Roe vs. Wade vs. Alito
Written by JB Williams
Watching the Alito
confirmation hearings is much like watching an old Matlock rerun, except with
Barney Fife doing the questioning… If it weren’t so infuriating, it
would be about as interesting as watching paint dry.
Apparently, I need to
point out a few things to my friends across the aisle, not the least of which
is the fact that a seat on the Supreme Court is NOT an elected position, but rather a presidential appointed
position based upon the judicial qualifications of the candidate, not their
personal ideologies. To the degree that legal
ideologies, interpretations of written
laws and constitutional rights are important, they are to align with the president
who is appointing the nominee, just as Ginsberg’s aligned with Clinton’s.
Just as the election of a
president represents the will of the people
by majority, his appointments represent the same to the degree that his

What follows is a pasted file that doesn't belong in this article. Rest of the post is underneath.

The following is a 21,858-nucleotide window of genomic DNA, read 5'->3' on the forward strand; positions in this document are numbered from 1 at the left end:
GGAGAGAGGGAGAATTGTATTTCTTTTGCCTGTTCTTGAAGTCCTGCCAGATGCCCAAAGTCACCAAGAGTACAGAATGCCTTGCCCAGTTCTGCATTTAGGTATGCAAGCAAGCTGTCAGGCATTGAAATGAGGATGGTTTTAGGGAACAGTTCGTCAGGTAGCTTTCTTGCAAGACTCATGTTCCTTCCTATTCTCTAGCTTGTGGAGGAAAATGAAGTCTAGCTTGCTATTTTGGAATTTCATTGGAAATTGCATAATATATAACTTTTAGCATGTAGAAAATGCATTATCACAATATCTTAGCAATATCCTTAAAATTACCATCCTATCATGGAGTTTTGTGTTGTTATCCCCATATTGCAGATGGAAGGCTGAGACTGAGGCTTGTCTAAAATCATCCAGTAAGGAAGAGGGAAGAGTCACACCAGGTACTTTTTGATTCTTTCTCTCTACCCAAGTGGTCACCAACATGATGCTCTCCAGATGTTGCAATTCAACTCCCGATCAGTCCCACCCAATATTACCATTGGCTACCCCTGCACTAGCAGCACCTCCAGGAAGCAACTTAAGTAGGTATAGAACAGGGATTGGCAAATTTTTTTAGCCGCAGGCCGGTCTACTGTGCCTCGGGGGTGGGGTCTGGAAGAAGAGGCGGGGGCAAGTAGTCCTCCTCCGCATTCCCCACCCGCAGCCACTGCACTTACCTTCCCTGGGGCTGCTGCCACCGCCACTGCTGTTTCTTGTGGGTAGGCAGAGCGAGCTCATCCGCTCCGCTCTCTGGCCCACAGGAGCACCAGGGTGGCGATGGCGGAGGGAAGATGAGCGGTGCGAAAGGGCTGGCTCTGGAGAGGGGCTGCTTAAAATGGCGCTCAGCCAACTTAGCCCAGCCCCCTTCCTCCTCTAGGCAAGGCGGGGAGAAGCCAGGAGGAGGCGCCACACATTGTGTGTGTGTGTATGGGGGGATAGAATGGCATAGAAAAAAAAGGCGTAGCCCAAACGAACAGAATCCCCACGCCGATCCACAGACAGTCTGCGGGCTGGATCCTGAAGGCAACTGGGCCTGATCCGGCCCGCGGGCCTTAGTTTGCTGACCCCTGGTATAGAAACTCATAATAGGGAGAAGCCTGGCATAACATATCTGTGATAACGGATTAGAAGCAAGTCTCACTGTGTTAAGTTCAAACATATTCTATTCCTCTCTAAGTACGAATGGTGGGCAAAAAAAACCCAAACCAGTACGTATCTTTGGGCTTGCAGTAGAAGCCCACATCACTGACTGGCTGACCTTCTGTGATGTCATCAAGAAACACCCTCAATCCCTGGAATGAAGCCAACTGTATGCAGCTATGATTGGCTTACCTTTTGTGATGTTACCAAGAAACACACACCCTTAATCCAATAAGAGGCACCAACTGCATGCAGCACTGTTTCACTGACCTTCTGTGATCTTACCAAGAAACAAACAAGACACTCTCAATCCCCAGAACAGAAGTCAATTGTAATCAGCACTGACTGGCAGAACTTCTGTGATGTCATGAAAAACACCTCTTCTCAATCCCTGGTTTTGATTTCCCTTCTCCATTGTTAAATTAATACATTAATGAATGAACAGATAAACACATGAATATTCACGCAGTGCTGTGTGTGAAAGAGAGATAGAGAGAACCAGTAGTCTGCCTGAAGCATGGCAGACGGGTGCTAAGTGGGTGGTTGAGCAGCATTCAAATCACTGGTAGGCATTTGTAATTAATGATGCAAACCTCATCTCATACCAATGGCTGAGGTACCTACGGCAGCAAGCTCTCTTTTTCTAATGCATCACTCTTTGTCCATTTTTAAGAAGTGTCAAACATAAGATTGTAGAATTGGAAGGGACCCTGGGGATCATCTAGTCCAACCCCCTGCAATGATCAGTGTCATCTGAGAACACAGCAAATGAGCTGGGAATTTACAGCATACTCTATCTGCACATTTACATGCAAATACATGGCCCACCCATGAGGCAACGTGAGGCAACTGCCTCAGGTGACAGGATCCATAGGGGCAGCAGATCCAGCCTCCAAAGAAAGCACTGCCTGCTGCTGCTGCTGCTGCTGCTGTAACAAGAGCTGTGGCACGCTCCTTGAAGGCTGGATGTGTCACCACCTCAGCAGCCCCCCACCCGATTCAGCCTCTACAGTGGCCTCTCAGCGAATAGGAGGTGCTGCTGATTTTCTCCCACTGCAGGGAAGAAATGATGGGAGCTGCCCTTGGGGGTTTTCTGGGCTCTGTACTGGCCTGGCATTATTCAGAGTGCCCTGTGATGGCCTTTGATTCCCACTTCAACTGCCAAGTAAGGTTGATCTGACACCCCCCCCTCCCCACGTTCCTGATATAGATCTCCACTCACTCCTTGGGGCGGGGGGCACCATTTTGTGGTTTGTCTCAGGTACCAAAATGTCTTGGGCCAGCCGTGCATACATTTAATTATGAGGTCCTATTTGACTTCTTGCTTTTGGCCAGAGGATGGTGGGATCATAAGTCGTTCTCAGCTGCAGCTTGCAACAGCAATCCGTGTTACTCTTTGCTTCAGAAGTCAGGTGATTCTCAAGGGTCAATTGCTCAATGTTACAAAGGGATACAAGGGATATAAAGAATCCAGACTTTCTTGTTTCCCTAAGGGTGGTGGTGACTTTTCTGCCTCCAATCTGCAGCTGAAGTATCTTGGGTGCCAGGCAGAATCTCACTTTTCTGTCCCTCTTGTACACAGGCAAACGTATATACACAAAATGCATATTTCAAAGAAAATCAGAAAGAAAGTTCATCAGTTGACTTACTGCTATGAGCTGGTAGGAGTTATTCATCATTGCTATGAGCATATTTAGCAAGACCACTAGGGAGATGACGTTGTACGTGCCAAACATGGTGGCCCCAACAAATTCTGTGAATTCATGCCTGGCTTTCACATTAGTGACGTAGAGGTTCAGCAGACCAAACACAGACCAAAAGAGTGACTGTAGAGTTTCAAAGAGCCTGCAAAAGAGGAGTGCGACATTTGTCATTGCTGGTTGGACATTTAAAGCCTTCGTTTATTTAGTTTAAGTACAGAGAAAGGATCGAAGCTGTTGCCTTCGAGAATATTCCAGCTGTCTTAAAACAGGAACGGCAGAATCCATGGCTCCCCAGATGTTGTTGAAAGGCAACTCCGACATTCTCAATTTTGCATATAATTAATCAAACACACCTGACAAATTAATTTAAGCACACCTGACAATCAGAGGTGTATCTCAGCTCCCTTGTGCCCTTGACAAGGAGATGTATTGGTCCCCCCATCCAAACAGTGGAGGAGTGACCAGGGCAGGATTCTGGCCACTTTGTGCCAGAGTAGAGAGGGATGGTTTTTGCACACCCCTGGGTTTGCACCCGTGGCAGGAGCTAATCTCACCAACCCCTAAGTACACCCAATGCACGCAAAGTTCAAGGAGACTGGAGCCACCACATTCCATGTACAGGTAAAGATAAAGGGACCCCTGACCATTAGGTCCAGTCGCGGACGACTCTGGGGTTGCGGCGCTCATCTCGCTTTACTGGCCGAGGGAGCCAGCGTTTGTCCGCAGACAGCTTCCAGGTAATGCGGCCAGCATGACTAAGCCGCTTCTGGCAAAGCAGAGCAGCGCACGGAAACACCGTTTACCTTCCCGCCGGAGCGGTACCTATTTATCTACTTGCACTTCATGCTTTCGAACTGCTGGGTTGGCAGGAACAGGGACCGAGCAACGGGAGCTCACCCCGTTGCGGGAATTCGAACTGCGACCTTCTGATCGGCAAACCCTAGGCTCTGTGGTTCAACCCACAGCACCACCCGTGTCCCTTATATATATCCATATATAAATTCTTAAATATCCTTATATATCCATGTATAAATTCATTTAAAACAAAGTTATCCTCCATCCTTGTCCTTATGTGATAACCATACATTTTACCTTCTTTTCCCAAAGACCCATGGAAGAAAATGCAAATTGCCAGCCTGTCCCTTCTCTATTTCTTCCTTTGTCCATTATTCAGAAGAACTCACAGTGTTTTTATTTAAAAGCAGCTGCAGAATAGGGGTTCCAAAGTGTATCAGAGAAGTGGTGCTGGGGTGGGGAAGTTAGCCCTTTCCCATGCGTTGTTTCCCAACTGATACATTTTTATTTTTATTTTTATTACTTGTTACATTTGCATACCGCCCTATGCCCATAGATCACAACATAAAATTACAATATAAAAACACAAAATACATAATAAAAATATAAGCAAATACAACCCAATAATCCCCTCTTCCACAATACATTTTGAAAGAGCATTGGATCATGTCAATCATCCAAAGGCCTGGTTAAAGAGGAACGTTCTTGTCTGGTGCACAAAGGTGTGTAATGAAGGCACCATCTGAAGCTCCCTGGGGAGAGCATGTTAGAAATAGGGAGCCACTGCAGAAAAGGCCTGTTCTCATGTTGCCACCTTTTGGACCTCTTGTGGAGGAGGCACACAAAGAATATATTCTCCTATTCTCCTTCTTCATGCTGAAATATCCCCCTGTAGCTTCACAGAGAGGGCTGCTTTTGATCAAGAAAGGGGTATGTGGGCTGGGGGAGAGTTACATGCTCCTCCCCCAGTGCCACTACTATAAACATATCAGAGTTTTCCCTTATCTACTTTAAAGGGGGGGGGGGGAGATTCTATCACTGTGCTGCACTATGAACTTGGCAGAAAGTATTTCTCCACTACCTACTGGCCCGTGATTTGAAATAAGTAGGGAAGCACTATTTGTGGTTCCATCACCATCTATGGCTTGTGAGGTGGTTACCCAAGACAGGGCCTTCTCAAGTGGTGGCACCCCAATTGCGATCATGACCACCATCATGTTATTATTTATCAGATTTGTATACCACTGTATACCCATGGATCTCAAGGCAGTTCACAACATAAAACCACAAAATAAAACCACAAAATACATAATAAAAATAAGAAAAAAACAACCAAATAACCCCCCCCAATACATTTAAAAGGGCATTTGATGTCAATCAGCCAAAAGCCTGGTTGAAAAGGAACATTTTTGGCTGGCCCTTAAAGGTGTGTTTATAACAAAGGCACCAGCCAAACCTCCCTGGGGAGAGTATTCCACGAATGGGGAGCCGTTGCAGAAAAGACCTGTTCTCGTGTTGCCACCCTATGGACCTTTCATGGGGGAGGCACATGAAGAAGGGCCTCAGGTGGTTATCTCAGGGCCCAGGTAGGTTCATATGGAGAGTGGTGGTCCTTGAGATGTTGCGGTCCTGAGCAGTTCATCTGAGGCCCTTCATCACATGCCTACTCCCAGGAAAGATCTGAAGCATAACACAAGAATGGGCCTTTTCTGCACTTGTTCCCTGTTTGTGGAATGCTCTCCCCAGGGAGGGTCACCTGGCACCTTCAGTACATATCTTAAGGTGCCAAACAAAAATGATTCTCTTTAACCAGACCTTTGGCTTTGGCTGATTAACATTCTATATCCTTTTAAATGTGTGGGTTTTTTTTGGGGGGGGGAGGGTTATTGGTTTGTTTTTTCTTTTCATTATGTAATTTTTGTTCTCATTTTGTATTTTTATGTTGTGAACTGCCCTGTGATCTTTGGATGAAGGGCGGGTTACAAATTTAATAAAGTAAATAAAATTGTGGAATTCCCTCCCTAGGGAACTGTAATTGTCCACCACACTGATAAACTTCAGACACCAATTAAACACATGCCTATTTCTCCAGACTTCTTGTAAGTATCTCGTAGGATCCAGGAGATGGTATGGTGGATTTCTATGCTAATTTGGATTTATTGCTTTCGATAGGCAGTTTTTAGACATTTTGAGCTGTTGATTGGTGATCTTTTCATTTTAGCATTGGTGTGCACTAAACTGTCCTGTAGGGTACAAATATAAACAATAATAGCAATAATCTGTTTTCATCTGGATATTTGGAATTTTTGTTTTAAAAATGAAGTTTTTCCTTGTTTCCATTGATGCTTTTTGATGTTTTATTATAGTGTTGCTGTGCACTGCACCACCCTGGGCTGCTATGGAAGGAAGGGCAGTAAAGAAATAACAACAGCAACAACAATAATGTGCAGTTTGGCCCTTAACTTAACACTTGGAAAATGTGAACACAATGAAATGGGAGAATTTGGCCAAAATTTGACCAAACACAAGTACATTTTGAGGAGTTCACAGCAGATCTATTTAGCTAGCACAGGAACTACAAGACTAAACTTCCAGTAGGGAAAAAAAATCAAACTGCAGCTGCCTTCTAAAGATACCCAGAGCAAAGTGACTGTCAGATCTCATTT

appointments align with the ideas that got him elected and in this instance,
they appear to align perfectly with those who elected Bush.
My friends on the left
were well aware of this back when Ginsberg was being confirmed, but seem to
have forgotten that since. Ginsberg was confirmed 97-3 even though far more
than three senators were ideologically at odds with her very well known liberal
leanings, evidenced by her ACLU connections. Republicans respected the right of
the elected president to appoint his own, but democrats clearly respect nothing
outside of their own political agenda, including the rule of law or the
When it comes to judicial
qualifications, few in America
are more supremely qualified than Judge Alito, who the Senate has twice before
unanimously confirmed to the bench. The only people in this confirmation
process who doubt that at all are the 22 left-wing senators who have no doubts
about his stellar judicial qualifications, but only his personal ideologies